Hedgehogs don’t – sadly – always do so well in landscapes they’re supposed to be in. Enormous habitat changes have taken place across the UK, especially on farmland which is also often doused with a cocktail of pesticides that kills their prey. Many sites in southwest England and Wales that reported hedgehogs in the 1980s had stopped reporting them by the 1990s. Since 1990, counts of hedgehog road casualties have fallen by around three-quarters. In 2018, The Mammal Society estimated the Hedgehog population to be around 879,000, but acknowledged that surveying a small nocturnal animal meant there was considerable uncertainty in the figure. After what appeared to be long-term declines, Hedgehogs were put on the IUCN Red List as vulnerable to extinction in Great Britain in 2020.

Which (perhaps surprisingly) brings us back to gamekeepers and landowners, who have recently developed a hitherto unsuspected passion for Hedgehogs because the declines allow them to scapegoat Badgers, which they claim since the Protection of Badgers Act have been overrunning the countryside, destroying dairy herds – and eating Hedgehogs.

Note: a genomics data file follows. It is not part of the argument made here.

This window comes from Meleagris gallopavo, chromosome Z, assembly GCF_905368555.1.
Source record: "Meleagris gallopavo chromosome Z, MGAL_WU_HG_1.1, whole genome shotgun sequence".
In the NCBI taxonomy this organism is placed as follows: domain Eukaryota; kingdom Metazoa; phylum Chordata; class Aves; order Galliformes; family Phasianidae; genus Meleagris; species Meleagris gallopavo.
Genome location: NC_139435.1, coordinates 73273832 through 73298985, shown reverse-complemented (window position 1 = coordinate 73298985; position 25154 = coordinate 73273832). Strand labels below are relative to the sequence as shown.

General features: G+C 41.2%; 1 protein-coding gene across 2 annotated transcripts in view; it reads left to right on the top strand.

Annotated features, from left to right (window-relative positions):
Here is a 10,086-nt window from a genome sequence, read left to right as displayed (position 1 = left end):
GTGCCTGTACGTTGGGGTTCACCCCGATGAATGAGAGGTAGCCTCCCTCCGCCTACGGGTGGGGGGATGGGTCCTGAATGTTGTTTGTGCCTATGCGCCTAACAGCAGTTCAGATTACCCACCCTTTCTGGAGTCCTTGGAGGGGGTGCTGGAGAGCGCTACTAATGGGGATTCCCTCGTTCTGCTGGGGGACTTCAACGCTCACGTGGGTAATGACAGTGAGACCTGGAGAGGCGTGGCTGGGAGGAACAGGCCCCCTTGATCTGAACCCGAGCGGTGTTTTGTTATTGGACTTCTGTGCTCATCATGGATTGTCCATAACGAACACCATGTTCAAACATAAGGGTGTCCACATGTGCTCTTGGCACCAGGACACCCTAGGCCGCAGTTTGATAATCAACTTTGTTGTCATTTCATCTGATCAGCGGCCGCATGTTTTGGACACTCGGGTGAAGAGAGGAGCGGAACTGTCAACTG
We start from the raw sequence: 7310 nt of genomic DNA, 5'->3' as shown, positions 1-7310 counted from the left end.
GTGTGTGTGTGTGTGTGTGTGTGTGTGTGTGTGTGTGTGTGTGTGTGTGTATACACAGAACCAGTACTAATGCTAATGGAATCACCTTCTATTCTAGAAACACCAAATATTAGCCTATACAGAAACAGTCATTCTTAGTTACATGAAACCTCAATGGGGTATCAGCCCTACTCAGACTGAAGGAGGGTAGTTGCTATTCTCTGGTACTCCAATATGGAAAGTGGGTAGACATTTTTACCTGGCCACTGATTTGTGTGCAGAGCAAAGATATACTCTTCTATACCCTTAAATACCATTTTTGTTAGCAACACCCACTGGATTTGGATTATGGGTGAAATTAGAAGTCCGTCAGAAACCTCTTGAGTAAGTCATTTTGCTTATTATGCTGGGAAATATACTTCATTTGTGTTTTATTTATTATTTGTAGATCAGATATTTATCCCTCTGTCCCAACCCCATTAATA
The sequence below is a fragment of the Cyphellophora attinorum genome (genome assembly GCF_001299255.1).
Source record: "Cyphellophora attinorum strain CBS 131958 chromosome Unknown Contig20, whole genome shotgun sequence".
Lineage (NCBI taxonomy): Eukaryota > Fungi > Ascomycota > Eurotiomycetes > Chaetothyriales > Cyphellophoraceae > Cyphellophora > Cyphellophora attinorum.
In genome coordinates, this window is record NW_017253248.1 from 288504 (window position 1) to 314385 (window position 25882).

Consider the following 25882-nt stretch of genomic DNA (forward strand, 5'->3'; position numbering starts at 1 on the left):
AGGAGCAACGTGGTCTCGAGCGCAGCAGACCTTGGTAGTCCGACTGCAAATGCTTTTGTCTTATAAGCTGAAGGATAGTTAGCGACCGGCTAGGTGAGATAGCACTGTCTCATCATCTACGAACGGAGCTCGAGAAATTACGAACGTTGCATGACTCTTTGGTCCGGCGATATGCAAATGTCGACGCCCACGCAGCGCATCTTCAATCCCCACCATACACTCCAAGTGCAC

The (perhaps inconvenient as it doesn’t fit the narrative of the ‘countryside manager’) truth is that while Badgers will eat hedgehogs, they are most abundant in lowland pastoral landscapes where Hedgehogs are comparatively scarce. The two species do compete for food, such as earthworms and beetle larvae, but when they are foraging, Hedgehogs tend to avoid areas where Badgers have recently been active. The two species have evolved alongside each other and in areas with lots of Badgers, they can co-exist; even more pertinently in a national survey, Hedgehogs weren’t found in 71% of rural sites where there were no Badger setts.